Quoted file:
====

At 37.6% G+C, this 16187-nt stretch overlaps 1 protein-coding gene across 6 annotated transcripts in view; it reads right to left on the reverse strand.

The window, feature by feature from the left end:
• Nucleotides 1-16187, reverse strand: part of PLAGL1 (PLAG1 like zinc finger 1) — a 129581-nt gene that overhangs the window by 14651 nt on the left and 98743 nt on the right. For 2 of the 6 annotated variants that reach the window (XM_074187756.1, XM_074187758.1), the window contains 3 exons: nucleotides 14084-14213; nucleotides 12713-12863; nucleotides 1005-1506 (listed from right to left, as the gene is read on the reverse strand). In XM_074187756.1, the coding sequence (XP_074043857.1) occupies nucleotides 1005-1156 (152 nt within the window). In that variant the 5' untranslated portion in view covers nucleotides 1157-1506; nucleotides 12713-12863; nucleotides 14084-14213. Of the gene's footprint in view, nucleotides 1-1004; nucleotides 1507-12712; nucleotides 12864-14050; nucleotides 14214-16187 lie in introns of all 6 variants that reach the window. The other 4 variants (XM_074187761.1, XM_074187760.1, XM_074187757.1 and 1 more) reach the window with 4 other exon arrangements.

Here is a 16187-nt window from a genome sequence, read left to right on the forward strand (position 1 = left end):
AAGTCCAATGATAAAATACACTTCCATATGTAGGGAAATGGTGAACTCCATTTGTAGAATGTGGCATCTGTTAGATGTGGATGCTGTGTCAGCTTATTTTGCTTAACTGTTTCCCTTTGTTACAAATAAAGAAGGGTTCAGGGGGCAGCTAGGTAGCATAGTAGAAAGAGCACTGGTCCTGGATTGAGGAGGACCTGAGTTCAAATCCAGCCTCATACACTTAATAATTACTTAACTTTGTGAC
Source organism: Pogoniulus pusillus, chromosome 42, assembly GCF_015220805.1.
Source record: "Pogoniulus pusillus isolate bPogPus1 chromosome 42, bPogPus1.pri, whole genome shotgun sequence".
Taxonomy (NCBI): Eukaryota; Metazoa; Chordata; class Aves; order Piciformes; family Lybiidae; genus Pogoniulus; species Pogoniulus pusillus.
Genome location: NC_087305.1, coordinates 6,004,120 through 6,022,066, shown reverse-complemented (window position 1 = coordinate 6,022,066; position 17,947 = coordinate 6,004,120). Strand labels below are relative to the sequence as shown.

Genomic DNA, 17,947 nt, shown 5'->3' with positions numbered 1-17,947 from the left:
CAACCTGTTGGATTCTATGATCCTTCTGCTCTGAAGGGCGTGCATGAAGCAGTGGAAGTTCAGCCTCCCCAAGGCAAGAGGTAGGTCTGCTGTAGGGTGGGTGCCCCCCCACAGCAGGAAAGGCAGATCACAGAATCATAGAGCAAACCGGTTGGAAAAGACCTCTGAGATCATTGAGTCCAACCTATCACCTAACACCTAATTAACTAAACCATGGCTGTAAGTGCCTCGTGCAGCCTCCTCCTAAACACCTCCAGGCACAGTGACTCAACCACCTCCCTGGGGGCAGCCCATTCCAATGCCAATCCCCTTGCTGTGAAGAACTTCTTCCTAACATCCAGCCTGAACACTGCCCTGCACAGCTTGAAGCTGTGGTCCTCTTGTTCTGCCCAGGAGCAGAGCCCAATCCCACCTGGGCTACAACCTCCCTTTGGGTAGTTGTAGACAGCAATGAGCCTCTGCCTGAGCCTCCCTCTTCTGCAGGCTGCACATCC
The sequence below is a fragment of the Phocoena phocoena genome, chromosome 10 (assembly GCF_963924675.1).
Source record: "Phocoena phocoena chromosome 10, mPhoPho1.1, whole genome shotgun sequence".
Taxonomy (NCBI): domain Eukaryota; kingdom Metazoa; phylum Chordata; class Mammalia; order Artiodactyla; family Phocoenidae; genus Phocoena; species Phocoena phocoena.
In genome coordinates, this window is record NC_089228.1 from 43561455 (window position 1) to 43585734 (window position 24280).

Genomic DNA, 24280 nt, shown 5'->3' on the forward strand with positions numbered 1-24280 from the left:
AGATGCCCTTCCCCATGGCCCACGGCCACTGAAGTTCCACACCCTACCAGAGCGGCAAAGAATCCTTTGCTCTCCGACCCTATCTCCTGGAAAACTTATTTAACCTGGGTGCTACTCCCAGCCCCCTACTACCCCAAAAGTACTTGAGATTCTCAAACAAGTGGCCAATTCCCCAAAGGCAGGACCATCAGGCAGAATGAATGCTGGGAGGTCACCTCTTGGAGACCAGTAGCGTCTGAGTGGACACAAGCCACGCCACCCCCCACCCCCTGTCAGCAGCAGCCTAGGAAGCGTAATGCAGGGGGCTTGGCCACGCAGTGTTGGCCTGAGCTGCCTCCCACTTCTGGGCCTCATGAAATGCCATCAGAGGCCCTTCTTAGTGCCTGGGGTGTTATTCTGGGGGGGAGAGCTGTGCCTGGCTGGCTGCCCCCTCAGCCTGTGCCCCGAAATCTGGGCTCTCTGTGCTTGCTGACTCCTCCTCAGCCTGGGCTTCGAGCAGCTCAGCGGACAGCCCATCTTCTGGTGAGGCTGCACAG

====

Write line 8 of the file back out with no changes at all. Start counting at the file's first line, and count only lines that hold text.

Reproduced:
Taxonomy (NCBI): Eukaryota; Metazoa; Chordata; class Aves; order Piciformes; family Lybiidae; genus Pogoniulus; species Pogoniulus pusillus.